You know this also happens in real life, right?
Often, you’ll find data that’s interesting, either from the medical record or directly from the client, but not relevant to solving the problem at hand. The competent practitioner can distinguish between what’s relevant, and what’s extraneous.
Recognize signs/symptoms that typically accompany the condition
Case studies on the IBCLC exam will require you to know feeding-related stuff AND any other symptoms or relevant data.
For example, let’s say the baby has a cleft defect. You might get a test item where you’d be required to know that clefts are often associated with otitis media.
Interpret the meaning of changing data
Not infrequently, what has occurred on the first day might be very different — better or worse — from what occurs on the third day.
Therefore, how you might have managed lactation issues on Day 1 is not necessarily appropriate on Day 3.
Recognize risk factors
I honestly can’t recall one of the case studies on the IBCLC exam posing a question such as, “Which of these is a risk factor?”
But to know how to manage the case, I might need to recognize when a risk factor was present, and that it does have or has had an impact on the current situation.
Get clear on your terminology
You’ve heard me harp and harp on terminology! I can think of two ways in which case studies on the IBCLC exam could test your ability to know your terms.
First, the medical term might be listed on the exhibit.
Second, I could imagine that they might ask a question that requires you to translate medicalese into lay terms as you are counseling or teaching parents.
Let’s say that the mother has a history of luteal phase defect. If you don’t know what that is, and if you don’t know how (or if) it impacts breastfeeding and lactation, it’s unlikely that you’ll be able to answer the question that follows.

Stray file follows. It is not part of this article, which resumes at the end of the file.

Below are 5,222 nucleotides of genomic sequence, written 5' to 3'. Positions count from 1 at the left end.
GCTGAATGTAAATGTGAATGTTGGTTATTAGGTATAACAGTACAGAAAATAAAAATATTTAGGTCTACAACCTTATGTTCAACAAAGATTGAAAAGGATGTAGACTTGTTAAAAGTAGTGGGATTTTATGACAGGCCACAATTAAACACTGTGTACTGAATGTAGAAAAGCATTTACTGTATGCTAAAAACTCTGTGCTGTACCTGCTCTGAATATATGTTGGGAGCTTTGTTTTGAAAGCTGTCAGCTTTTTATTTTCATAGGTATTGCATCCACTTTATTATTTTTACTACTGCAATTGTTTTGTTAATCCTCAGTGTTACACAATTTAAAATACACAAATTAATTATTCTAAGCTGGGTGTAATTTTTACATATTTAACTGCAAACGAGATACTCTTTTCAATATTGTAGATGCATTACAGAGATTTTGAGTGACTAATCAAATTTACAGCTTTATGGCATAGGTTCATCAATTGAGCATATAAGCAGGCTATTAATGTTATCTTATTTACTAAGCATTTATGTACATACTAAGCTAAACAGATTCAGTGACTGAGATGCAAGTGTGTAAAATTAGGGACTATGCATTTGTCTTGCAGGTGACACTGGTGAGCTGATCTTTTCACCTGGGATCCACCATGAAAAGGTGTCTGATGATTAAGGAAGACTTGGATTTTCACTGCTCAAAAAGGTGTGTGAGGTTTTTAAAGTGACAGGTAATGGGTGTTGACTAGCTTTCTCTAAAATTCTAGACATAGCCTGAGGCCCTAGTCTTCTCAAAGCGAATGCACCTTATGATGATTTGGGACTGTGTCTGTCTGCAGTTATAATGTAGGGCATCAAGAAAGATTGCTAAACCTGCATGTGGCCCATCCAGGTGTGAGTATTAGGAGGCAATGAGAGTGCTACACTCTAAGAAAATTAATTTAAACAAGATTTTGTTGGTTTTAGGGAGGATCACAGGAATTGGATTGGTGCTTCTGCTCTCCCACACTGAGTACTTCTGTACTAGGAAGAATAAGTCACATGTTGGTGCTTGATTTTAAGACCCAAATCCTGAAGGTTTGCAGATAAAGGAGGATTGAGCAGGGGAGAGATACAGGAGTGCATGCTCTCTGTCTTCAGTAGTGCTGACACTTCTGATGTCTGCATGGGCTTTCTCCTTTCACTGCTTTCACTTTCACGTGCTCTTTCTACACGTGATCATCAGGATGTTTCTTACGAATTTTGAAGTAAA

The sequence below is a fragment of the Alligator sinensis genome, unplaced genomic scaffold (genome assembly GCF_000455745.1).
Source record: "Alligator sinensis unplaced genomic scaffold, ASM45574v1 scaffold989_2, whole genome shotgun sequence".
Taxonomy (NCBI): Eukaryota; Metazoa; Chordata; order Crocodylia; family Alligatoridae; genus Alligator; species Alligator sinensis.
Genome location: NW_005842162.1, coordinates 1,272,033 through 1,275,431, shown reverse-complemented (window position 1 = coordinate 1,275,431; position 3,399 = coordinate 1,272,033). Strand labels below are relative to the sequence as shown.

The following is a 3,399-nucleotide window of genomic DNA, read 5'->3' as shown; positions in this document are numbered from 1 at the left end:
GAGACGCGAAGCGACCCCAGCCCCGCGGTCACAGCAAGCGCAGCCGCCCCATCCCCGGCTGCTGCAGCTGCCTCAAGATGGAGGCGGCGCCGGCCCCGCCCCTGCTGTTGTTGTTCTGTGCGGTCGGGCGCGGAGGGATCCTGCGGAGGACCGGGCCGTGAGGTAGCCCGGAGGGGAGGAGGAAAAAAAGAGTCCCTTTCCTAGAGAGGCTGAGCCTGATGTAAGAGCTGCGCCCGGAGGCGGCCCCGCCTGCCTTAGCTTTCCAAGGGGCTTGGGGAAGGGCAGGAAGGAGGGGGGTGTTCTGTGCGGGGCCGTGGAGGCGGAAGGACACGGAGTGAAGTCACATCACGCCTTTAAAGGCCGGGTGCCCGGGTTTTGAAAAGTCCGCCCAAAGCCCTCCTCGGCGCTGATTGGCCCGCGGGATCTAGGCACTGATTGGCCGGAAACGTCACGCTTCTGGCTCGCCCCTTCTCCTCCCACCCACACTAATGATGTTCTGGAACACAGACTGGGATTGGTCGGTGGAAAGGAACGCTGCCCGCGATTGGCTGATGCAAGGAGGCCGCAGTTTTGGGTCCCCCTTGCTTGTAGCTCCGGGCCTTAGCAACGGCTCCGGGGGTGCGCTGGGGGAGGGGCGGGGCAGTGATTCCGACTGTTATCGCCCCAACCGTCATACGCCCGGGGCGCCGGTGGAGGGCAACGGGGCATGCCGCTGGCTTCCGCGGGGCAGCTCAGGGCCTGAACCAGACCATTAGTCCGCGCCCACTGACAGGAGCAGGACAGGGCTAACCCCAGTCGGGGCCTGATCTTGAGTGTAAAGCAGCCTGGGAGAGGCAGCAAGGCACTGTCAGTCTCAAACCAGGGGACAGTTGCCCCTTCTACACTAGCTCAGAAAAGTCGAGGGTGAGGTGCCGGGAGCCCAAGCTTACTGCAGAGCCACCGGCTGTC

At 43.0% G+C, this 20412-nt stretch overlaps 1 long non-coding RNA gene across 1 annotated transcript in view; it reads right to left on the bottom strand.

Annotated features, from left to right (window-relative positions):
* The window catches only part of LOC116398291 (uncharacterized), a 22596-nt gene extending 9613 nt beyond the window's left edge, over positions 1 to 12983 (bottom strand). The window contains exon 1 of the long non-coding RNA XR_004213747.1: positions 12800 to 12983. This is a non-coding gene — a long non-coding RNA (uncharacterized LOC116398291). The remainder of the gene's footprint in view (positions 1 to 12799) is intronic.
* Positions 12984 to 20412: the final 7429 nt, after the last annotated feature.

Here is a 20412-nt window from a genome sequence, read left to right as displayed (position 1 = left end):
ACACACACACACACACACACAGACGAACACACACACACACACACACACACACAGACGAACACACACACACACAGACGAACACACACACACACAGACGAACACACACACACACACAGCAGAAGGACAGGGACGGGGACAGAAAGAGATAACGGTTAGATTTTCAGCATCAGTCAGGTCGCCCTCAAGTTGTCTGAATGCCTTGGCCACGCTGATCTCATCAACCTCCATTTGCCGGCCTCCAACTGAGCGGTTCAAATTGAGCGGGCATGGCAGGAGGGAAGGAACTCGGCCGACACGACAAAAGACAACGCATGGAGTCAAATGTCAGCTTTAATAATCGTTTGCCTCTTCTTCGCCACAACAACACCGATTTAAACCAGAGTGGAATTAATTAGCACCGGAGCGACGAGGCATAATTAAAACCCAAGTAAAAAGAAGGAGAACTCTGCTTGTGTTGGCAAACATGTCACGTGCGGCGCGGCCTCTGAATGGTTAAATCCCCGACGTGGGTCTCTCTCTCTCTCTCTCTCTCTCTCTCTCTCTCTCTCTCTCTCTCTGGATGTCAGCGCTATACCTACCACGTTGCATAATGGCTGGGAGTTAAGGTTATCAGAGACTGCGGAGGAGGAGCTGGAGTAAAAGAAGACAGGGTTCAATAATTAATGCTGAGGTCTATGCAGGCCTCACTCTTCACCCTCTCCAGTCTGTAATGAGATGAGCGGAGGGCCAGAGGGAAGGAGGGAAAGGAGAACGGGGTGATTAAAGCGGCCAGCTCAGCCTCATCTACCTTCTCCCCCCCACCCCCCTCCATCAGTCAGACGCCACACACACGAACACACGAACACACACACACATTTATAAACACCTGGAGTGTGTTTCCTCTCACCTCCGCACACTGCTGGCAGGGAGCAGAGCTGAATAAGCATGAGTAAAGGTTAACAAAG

Relate multiple observations to the whole situation
As the old saying goes, the whole is greater than the sum of its parts. That’s good advice when dealing with the case studies on the IBCLC exam.
Let’s say the mother is experiencing flu-like symptoms. It’s flu season, and she says she feels like she’s coming down with the flu. Your first inclination might be to provide anticipatory guidance about breastfeeding while she has the flu.
However, you then realize that the mother is a diabetic and is nursing twins. You realize that those are risk factors for mastitis, and many women experiencing mastitis report having flu-like symptoms.
This is an excellent example of how you’ll need to make multiple observations within the context of the whole situation. And, your priority is for further assessment of her breasts.
Be ready to figure out what’s going on in the photo
Anything is fair game here. Anything!
Historically, people who don’t do well on the text-only part of the exam do worse on the photo items. So I’ve said a little about photo recognition.
You might need to recognize important data related to skin, muscle tone, equipment, latch, nipple damage, or just about anything else! The photo will in some way be related to the exam question. (And the answer!)
Final thoughts on case studies on the IBCLC exam
I have two take-home messages for you.
First, try not to worry when people tell you that the case studies are so difficult. Although they are time-consuming, I found that the case study questions were easier than many of the other questions on the exam. I do better when I can see whole clinical picture. (Or, as I said earlier, “in context.”)
Second, be happy! No worries about memorizing this information, because this is where your clinical acumen will likely get you through.
Are you confident you can handle case studies on the IBCLC exam? Or are you still uneasy about seeing the data, distinguishing normal from abnormal or changing data, photo recognition, risk factors, terminology, extraneous information, signs and symptoms? If so, buy my ever-popular, all Online Lactation Exam Review. There’s something for everyone and everyone’s budget!